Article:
If you are installing your fire pit in a commercial location, or publicly accessible area you definitely do need a CSA certification. If you’re installing your fire pit in your backyard for personal use, you might not need a CSA certification.
What is a CSA Certification?
The CSA (Canadian Standards Association) seal is an assurance that the item you are buying meets a set of criteria for performance and safety.
This certification seal is often found on gas fire pit components, but is it necessary to get a fire pit that bears the CSA mark? No. Yes. Maybe.
The answer is, it truly depends on a variety of factors.
Is it a good idea to have a fire pit that’s certified by the CSA? Yes!
The CSA Group
The CSA Group is a testing and certification body known for its expertise in the certification of fuel-powered appliances. But the certification carries clout well beyond Canada’s borders and is recognized as the gold standard of testing in many countries around the world.
As outdoor fireplaces and fire pits picked up in popularity, the CSA Group recognized a need to assure the safety of these appliances.
Overseen by the American National Standards Institute (ANSI), they developed a harmonized standard (with a really long code name we won’t use here), otherwise known as “The Standard for Outdoor Decorative Fireplaces.” These are the standards all testing laboratories use when certifying fireplaces or fire pits.
When an item carries the CSA seal, it means the item has not only been tested to those standards, but it met the criteria.
If you see an item that is CSA-approved, it means that the item was once certified, but the manufacturer did not keep up with the certification process.
This is important because, over time, things tend to change. New parts, materials, or processes may be used and if ongoing certification and testing have not kept up, the CSA can no longer certify that the product is what the manufacturer says it is.
CSA vs UL vs ETL
CSA certification is similar to the UL (Underwriter’s Laboratory) seal, which sets standards in the U.S.
The UL seal means that the product has been tested and meets the standards for use in the United States. (Most items with the CSA seal are accepted in the U.S., but not all UL-certified products are accepted in Canada.)
You may have noticed Intertek’s mark on products— “ETL” (Electrical Testing Lab). This company is different from the two above in that it is not setting the standards. Intertek is testing products according to established standards.
Intertek’s ETL (Electrical Testing Lab) mark represents testing done for manufacturers to show proof of compliance with their products. Their mark is accepted by the same regulatory agencies as those for CSA and UL.
When Is It Okay to Skip the Seal?
You can consider going with a product without certification if you are doing a simple project that will only be used by you and your family, and you live outside the jurisdiction of local ordinances. Products without certification cannot be used in commercial or public applications.
But keep in mind, that you are assuming an unknown amount of risk. Accidents do happen. For instance, if the flame jumps out of the pit and injures someone or damages your property, your insurance will likely deny coverage citing a lack of certified equipment.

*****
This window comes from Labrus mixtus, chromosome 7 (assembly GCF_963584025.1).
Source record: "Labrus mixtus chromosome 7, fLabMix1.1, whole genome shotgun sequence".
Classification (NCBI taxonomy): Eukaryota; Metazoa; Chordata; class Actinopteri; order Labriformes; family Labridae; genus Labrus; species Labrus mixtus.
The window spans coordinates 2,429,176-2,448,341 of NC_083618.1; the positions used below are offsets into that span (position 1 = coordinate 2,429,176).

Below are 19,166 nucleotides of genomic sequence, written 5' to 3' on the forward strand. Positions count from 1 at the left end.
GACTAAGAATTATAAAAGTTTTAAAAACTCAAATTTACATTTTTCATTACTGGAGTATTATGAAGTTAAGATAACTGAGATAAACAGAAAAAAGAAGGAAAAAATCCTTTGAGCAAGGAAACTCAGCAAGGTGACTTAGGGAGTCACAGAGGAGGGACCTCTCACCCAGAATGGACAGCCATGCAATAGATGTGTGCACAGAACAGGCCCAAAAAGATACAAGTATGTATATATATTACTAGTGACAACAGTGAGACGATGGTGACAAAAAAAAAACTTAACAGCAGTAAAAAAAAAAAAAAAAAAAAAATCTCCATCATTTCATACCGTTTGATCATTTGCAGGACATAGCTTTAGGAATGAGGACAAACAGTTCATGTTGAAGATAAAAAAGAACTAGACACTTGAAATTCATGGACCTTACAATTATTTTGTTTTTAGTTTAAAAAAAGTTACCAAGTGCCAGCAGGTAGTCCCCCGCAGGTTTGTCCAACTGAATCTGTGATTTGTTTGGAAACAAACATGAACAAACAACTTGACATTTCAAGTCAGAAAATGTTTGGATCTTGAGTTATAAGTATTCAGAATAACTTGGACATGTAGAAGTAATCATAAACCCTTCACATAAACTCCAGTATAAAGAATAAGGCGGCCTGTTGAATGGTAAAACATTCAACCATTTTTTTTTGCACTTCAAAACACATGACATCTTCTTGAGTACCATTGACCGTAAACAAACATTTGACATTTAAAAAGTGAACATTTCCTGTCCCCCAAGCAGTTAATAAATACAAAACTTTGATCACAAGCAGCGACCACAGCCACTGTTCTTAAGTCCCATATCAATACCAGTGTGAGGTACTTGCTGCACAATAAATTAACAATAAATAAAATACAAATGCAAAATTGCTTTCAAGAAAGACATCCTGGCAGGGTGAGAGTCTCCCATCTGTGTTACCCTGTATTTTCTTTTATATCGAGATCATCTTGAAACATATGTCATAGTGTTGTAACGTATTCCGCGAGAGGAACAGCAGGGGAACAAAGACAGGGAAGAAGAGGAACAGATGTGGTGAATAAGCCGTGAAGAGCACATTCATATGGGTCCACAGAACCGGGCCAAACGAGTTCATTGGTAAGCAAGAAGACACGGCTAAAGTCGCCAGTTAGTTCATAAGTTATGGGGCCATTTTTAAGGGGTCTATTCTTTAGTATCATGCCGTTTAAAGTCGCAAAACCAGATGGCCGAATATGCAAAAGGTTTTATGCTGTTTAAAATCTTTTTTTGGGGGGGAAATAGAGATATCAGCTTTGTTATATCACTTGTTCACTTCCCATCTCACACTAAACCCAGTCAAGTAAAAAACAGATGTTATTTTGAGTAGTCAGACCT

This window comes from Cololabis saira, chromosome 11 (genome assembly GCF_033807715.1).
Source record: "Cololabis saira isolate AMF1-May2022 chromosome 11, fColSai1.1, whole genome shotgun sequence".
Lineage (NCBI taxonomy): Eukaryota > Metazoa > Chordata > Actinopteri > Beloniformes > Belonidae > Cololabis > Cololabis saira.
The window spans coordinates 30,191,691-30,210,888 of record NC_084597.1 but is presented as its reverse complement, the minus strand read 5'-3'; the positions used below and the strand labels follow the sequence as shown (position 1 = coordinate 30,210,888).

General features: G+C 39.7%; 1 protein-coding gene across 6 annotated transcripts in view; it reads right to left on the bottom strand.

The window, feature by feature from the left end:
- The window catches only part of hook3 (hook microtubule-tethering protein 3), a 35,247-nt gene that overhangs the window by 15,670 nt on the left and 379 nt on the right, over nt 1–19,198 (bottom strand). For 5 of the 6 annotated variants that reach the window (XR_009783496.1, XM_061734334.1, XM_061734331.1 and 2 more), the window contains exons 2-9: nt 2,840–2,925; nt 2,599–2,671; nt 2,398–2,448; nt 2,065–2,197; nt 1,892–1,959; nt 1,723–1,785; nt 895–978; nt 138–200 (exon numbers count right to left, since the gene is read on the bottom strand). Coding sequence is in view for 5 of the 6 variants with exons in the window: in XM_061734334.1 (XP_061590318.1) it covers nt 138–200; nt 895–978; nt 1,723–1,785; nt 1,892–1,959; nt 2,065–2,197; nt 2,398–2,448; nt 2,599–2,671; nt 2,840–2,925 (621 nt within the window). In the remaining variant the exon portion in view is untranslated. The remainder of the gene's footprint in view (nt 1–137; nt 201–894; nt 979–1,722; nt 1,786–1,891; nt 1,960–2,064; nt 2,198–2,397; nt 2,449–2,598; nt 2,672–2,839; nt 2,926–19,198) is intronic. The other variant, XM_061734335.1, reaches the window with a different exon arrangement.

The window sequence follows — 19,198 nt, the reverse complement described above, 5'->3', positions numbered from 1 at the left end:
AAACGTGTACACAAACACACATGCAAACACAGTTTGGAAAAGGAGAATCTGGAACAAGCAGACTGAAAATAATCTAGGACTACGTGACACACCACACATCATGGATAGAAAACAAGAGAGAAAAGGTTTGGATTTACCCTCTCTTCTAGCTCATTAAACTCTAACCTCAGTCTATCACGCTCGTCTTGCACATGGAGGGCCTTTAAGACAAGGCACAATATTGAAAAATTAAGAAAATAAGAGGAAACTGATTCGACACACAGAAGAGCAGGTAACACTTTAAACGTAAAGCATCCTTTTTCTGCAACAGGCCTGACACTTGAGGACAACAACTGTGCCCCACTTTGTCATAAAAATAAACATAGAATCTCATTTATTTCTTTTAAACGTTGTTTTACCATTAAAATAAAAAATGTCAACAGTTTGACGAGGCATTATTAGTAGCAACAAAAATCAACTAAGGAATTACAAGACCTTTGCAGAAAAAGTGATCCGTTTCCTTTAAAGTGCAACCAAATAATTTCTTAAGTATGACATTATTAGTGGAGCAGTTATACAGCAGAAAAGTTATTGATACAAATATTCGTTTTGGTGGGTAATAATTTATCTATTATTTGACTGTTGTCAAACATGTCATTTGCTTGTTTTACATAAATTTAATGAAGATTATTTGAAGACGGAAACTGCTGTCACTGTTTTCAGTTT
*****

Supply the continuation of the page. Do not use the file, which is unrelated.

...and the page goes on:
When Is CSA Certification a Must-Have?
If the fire pit you are planning will be located in a commercial environment, a rental space (including an Airbnb), or a place with public access, you will need to have a certified appliance.
If you are working with a building permit, you will need it. It’s a good idea to clarify if the appliance must be certified by a particular entity like the CSA. If you aren’t using a product with the specific certification they require, inspectors may not be able to sign off on it.
Local governments, insurance companies, and Homeowner’s Associations may also have particular requirements.
Why Do CSA Products Cost More?
The CSA Group is a not-for-profit entity, but it is expensive to provide certification. In addition to rigorous laboratory testing, there is also follow-up. It’s not “one and done.”
Certification also involves factory inspections to make sure the appliances and parts are being manufactured correctly.
And there is a retail surveillance component. The CSA Group periodically takes products off the shelf and tests those to make sure they meet the standards too.
The CSA mark allows consumers to buy with confidence, but it does cost more to provide this assurance. Manufacturers are responsible for the cost of the certification process, and that is reflected in the retail price.
Safety and Convenience
CSA certifications may not be required for every project, but it’s never a bad idea. In fact, some of the safety standards also happen to be convenient.
For instance, a thermocouple stops the flow of gas should the flame go out. Not only does that keep you safer, but it also keeps the tank from bleeding dry.
And the push-button igniter not only keeps you from hovering over an open flow of gas with a butane lighter, but it also brings forth the flame in an instant.
You pay more for certification, but you get more. And the peace of mind can be priceless.
So even if your project can “get by” without the CSA certification, you might not want to take any chances.
THE CSA (Canadian Standards Association) was originally founded in 1919 as the CESA (Canadian Engineering Standards Association). Initially, it was tasked with improving the safety of Canada’s infrastructure and to create standards for products such as aircraft parts and wire rope. Today, the not-for-profit entity is known as the CSA Group and works in more than 54 areas of technology.
Be sure to visit Celestial Fire Glass and shop our selection of DIY CSA Certified Burner Kits. These burner kits are CSA certified and priced affordably without sacrificing quality.
Still unsure which way to go?
Contact us and we’ll talk!